In September Alex Iskold wrote a great primer on this topic, called Top-Down: A New Approach to the Semantic Web. In that post, Alex Iskold explained that there are two main approaches to Semantic Apps:

1) Bottom Up – involves embedding semantical annotations (meta-data) right into the data.
2) Top down – relies on analyzing existing information; the ultimate top-down solution would be a fully blown natural language processor, which is able to understand text like people do.

Now that we know what Semantic Apps are, let’s take a look at some of the current leading (or promising) products…

Freebase

Freebase aims to “open up the silos of data and the connections between them”, according to founder Danny Hillis at the Web 2.0 Summit. Freebase is a database that has all kinds of data in it and an API. Because it’s an open database, anyone can enter new data in Freebase. An example page in the Freebase db looks pretty similar to a Wikipedia page. When you enter new data, the app can make suggestions about content. The topics in Freebase are organized by type, and you can connect pages with links, semantic tagging. So in summary, Freebase is all about shared data and what you can do with it.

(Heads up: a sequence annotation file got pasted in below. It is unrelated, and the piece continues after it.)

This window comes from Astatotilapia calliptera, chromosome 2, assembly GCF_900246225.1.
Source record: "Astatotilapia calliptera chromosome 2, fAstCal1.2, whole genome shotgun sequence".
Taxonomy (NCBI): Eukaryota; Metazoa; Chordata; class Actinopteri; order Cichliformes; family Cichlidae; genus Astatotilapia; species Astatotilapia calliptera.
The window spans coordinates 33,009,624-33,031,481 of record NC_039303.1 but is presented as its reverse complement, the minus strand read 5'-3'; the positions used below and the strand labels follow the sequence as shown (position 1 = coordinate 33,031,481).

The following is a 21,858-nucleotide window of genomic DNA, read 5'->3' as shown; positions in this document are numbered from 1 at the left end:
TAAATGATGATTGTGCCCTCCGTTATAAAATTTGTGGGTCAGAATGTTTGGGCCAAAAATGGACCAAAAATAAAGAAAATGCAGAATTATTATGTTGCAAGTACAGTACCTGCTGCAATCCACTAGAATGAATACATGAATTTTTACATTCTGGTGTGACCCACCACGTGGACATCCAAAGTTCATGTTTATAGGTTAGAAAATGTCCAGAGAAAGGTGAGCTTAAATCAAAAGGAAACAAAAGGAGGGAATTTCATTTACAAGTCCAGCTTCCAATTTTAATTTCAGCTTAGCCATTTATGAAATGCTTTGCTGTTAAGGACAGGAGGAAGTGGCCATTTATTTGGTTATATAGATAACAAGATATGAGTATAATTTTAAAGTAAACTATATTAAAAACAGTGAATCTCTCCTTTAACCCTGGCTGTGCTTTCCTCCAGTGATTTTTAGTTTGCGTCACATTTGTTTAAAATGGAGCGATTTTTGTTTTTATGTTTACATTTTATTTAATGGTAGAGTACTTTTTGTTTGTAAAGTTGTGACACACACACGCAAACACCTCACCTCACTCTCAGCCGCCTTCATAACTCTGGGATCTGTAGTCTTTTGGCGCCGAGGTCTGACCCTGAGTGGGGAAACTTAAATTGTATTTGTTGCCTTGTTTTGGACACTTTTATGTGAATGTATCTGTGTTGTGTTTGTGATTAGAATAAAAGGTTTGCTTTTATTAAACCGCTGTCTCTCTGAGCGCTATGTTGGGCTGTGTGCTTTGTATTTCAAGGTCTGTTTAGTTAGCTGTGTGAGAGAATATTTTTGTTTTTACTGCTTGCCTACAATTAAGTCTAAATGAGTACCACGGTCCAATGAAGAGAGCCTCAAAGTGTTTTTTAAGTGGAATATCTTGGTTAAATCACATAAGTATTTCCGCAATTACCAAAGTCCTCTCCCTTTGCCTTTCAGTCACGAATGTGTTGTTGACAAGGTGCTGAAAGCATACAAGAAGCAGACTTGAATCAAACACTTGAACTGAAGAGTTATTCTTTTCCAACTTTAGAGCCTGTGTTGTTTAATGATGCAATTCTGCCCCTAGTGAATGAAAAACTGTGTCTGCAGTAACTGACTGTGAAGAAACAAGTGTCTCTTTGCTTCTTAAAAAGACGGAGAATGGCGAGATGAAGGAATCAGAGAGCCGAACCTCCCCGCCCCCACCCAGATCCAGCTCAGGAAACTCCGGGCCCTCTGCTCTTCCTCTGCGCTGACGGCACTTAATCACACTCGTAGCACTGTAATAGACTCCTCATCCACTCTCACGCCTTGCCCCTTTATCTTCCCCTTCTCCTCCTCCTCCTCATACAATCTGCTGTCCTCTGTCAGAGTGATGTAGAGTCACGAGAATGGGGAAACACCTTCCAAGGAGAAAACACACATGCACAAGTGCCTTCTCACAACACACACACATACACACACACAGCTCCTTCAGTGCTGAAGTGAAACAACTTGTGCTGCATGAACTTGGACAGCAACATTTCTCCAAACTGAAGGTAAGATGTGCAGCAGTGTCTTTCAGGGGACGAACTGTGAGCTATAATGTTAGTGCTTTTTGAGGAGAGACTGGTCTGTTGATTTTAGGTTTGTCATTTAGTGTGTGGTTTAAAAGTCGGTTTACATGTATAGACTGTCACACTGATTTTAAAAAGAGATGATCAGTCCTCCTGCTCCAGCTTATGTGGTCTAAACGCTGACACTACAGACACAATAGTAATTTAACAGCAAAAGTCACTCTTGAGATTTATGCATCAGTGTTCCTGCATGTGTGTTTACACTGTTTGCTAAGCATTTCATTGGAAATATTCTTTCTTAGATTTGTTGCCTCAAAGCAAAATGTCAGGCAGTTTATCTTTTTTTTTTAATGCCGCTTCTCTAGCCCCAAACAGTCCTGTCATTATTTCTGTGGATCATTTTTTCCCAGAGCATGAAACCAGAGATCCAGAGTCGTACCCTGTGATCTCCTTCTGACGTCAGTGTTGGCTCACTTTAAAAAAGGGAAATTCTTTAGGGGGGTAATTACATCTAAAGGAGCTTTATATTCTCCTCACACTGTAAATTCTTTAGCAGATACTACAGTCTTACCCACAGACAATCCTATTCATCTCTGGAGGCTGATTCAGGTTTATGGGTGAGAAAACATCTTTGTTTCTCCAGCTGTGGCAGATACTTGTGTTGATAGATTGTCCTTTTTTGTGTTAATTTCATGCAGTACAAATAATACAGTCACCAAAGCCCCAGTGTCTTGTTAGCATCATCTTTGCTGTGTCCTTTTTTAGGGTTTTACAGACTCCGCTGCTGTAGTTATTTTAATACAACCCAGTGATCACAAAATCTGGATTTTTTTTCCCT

Powerset

Powerset (see our coverage here and here) is a natural language search engine. The system relies on semantic technologies that have only become available in the last few years. It can make “semantic connections”, which helps make the semantic database. The idea is that meaning and knowledge gets extracted automatically from Powerset. The product isn’t yet public, but it has been riding a wave of publicity over 2007.

Twine